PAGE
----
You hear: ‘You’re going to suck at this. It’s tough work and it’s never going to improve’.
They mean: Exactly what they’ve said.
The truth: This kind of comment, I believe, is the worst comment of all. This is typically coming from one mother to another. It’s un-tribal and un-kind!
As a company of women, we need to be encouragers of one another. We need to remember what it was like, have compassion and be sensitive in our approach, especially to new mothers, who DO have it all ahead of them. As a new mom, you are not stupid, you are simply new to this. Your joy should be shared, but sometimes it’s not.
We need to remember this as we grow into our role. We should want the best for the mothers that follow in our footsteps. Let’s get on board and not de-rail our fledgling mothers!
Golden rule #5 Don’t pretend to be interested, if you’re not.
They say: ’How much longer to go?’
You hear: blah blah blah
They mean: I’m trying to be interested, but this baby-focus is all a bit boring.
The truth: Because being pregnant is all-consuming, chances are you’re talking about your pregnancy or baby all the time. That’s understandable as it’s a huge thing you’re going through. Try not to be offended if people are a little tired of the pregnancy chatter. Be mindful that although many are fabulously pleased for you, no one will be as excited as you. Don’t forget to ask how they’re going and express interest in their life too.
Golden rule #6 Don’t act surprised if baby hasn’t arrived yet.
They say: ‘Isn’t the baby here yet?’
You hear: ‘That’s disappointing. Sure you’re not faking this pregnancy?’
They mean: ‘I feel like you’ve been pregnant forever’.
The truth: Gestation for a human is 9 months. Surprise!
You’re probably not going to get a favourable response from a pregnant woman if you keep asking her if the baby has arrived yet. If she’s in her final weeks of pregnancy, it’s probably all she thinks about. She’s likely busy drinking Raspberry Leaf Tea, consuming hot curries and is probably worn out from every ‘opportunity’ to have sex with her partner.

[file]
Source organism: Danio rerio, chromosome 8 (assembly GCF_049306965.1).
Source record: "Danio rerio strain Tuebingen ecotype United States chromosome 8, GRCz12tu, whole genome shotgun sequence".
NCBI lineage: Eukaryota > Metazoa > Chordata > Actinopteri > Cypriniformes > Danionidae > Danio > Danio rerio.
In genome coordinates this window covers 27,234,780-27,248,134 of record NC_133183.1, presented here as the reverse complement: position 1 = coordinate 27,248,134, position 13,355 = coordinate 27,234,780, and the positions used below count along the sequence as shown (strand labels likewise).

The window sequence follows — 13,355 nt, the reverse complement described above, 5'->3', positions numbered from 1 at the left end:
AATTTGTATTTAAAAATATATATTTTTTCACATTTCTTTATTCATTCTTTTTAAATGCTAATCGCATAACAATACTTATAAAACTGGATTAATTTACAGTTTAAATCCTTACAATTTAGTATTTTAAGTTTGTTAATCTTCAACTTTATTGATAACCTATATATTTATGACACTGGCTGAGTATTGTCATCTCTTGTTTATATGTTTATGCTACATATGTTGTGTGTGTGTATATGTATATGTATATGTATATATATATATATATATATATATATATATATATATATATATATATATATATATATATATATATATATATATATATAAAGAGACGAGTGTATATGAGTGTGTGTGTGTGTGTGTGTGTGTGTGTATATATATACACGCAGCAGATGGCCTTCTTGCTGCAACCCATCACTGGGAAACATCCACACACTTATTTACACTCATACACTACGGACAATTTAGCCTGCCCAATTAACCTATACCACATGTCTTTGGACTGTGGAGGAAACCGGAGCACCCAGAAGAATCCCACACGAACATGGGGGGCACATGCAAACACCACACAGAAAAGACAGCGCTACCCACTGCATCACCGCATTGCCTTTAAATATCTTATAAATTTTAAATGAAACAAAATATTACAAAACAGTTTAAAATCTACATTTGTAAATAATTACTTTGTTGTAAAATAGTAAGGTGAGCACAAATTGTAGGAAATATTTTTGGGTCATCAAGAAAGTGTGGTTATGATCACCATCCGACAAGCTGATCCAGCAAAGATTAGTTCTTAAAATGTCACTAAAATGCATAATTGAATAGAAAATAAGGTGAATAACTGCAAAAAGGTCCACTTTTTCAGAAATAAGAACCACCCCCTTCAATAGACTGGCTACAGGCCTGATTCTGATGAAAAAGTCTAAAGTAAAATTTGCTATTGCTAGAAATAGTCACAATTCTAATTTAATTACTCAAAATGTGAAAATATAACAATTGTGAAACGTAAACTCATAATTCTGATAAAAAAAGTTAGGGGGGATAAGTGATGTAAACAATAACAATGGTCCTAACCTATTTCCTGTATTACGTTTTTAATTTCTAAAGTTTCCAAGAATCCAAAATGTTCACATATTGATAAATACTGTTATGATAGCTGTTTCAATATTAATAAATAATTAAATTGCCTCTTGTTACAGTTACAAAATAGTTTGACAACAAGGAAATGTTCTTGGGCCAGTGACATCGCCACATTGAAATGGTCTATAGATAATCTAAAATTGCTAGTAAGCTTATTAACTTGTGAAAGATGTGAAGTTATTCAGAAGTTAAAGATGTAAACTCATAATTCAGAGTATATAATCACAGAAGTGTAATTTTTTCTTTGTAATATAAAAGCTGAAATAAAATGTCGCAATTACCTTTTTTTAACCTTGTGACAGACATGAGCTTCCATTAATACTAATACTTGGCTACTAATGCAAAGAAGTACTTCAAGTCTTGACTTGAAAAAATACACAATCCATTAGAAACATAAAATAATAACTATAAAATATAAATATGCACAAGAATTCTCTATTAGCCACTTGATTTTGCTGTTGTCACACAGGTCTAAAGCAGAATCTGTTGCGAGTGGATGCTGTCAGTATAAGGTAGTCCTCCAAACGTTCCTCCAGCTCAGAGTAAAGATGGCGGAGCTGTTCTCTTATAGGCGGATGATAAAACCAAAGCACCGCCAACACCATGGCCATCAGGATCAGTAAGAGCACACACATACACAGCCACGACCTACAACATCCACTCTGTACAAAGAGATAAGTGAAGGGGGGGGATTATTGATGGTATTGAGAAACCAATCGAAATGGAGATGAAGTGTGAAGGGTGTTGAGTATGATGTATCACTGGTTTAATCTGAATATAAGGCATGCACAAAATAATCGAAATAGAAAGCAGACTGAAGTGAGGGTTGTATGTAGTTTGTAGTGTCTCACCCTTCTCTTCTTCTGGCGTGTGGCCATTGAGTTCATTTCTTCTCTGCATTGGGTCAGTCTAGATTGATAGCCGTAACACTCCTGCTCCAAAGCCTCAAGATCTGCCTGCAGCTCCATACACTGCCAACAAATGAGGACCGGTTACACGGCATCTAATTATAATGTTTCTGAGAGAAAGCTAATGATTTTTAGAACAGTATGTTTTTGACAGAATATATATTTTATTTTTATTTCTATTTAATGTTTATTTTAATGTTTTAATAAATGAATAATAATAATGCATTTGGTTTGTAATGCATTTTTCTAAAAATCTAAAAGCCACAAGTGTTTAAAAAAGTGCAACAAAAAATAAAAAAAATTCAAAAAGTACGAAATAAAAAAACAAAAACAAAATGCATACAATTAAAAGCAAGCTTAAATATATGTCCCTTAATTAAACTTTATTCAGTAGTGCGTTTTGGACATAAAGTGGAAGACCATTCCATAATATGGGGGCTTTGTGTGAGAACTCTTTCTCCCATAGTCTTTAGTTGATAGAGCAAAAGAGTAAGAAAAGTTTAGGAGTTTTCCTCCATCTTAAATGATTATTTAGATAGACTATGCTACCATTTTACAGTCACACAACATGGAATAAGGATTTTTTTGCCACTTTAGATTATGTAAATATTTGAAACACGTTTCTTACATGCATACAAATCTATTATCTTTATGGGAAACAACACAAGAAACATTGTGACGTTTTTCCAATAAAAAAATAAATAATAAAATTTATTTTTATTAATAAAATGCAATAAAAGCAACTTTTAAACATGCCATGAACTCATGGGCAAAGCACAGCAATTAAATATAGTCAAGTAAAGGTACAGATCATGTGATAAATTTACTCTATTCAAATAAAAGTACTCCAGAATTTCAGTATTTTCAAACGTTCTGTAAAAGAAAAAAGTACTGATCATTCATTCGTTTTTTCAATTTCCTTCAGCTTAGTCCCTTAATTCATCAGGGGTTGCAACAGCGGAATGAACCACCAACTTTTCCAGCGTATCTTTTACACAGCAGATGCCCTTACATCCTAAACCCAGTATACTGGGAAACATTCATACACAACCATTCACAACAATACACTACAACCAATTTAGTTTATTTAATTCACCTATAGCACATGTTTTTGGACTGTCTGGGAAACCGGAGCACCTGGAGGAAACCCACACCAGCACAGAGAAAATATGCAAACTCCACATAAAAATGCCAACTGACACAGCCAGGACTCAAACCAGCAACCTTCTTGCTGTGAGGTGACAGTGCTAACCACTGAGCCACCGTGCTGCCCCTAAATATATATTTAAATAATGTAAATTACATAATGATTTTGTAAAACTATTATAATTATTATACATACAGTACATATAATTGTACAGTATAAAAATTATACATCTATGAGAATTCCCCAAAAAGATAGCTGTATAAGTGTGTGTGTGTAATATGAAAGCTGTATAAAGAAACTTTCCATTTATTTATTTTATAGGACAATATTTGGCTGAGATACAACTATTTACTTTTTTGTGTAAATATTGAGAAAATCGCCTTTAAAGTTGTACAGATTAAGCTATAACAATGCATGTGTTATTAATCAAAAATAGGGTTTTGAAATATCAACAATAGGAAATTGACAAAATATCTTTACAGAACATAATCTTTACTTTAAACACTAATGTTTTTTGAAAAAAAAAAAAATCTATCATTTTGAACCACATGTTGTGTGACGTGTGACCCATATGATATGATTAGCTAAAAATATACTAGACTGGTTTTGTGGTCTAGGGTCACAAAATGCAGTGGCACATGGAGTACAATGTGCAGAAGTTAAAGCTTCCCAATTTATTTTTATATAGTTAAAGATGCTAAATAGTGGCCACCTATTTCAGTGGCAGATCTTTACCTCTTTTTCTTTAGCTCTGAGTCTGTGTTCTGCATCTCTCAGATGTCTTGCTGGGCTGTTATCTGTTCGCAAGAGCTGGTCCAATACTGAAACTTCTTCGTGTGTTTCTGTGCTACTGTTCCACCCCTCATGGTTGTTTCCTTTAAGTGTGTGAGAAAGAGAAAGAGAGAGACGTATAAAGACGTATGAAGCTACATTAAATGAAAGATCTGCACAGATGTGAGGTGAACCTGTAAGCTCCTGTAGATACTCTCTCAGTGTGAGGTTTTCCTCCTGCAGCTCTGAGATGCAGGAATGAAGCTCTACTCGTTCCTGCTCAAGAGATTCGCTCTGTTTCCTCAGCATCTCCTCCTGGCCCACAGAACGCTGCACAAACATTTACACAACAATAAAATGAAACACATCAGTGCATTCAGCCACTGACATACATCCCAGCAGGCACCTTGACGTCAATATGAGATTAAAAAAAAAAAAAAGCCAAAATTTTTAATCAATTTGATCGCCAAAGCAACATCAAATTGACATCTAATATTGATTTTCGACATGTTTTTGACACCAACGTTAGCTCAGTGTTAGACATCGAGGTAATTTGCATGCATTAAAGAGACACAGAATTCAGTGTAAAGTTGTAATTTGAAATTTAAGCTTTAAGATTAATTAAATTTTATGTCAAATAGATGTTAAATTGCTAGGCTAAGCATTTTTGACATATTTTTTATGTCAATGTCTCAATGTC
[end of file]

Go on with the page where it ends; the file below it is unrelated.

Rest assured, if she still likes you, she’ll let you know when baby arrives.
A note to the dear friend, watching her pregga mate….
Wondering what there is left to say to your now pregnancy-consumed mate?
Tell her she looks beautiful, because she does. Tell her you’re imaging just how excited she must be about her new baby’s arrival. Wonder with her about what her baby might look like and what she will do when she arrives on our earth.
Express your excitement, if indeed you are. Encourage her and try to put yourself in her shoes. She’s going through a lot and there are lots to come…
Be practical with her – cook her a meal, vacuum her floor. Help her grab those boxes that are up too high for her, help her decorate her baby’s room and sort her drawers. Drop around and make you both a cup of tea. You are likely to be the best thing for her right now.
Mum of six fabulous kids and foster-mum to numerous others. Event manager, doula, childbirth educator, lactation counsellor, owner of Sydney Birth Support, Mamaway Advocate and an encourager of all mums out there giving it their best crack!